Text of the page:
An NGO, United Africa Development Aid, is spearheading the development of girls in 20 communities in the Central Region.

The program dubbed, ‘Women’s Voice in Leadership’ seeks to empower girls and women between the ages of 13–25 to enable them realize their dreams in education and also help them to achieve their career goals.

Programs Manager of the NGO, Philippa Abban Gaisie, says the organization will continue to push for the voice of girls to be heard in leadership as well as other decision making endeavours.

The organization has through some engagement with community leaders put together 12-member community activists teams made up of 6 women and 6 men in the 20 communities to enable them spearhead their drive to place girls on a better pedestal.

Thus, a total of 240 activists are working in the 20 communities in the Cape Coast Metropolis and the Twifo Atti-Mokwaa Districts in the Central Region.

The program manager indicates their prime focus is on the girls, especially, those in the rural communities to help give them voices and help build their capacity for the future.

“Those who are supposed to be in school, we would help them to be in school and those who want to learn a trade, we will support them to realize their dreams. Our ultimate aim is to empower them to greater heights so they do not depend on men” she averred.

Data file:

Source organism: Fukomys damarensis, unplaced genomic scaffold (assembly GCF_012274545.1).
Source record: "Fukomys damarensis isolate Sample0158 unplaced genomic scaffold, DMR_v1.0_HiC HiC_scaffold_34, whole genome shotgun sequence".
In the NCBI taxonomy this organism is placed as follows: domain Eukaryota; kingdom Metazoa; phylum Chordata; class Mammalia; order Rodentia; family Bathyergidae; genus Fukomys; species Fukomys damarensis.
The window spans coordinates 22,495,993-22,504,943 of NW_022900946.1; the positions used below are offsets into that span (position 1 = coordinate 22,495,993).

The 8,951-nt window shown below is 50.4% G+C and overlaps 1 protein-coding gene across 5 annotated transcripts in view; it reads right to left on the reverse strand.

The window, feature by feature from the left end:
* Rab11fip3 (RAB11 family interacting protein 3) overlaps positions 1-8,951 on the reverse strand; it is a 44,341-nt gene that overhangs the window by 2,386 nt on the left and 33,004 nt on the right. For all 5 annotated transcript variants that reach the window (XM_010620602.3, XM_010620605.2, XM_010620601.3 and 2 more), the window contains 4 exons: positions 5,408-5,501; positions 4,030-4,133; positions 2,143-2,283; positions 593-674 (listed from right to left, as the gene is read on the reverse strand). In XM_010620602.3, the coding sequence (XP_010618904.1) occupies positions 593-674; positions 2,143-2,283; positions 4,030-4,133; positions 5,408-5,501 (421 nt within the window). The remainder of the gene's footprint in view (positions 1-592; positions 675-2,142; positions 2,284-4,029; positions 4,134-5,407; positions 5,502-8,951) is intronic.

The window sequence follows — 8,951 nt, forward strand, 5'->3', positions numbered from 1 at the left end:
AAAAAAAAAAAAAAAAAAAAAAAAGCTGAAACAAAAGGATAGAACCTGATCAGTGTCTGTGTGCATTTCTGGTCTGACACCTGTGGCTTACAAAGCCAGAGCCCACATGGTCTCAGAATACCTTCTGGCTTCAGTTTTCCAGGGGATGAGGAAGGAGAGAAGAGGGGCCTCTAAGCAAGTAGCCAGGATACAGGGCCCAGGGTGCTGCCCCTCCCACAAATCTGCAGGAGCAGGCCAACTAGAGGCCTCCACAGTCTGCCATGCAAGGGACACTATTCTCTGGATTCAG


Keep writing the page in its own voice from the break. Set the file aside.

The Programs Manager further indicates the NGO does not want to leave the girls vulnerable and make them tools that could be manipulated by men.

“We want them to be able to compete with boys and men healthily. We don’t want them to be dependent on men for their survival,” she stressed.

Executive Director of United Africa Development Aid, Wilfred Sarsah, stated their prime aim is to create activists in the various communities so they could continue the work of the organization when their project is done.

“We have trained the community folks to be able to take up the issues about girls and women so they can continue the advocacy and activism,” he assured.

The organization is hoping they could extend the project to other communities to enable them to sustain the empowerment being handed to the girls and the communities at large.

“We want to support government’s vision of supporting girls to attain quality education and leadership positions,” Mr. Wilfred Sarsah ended.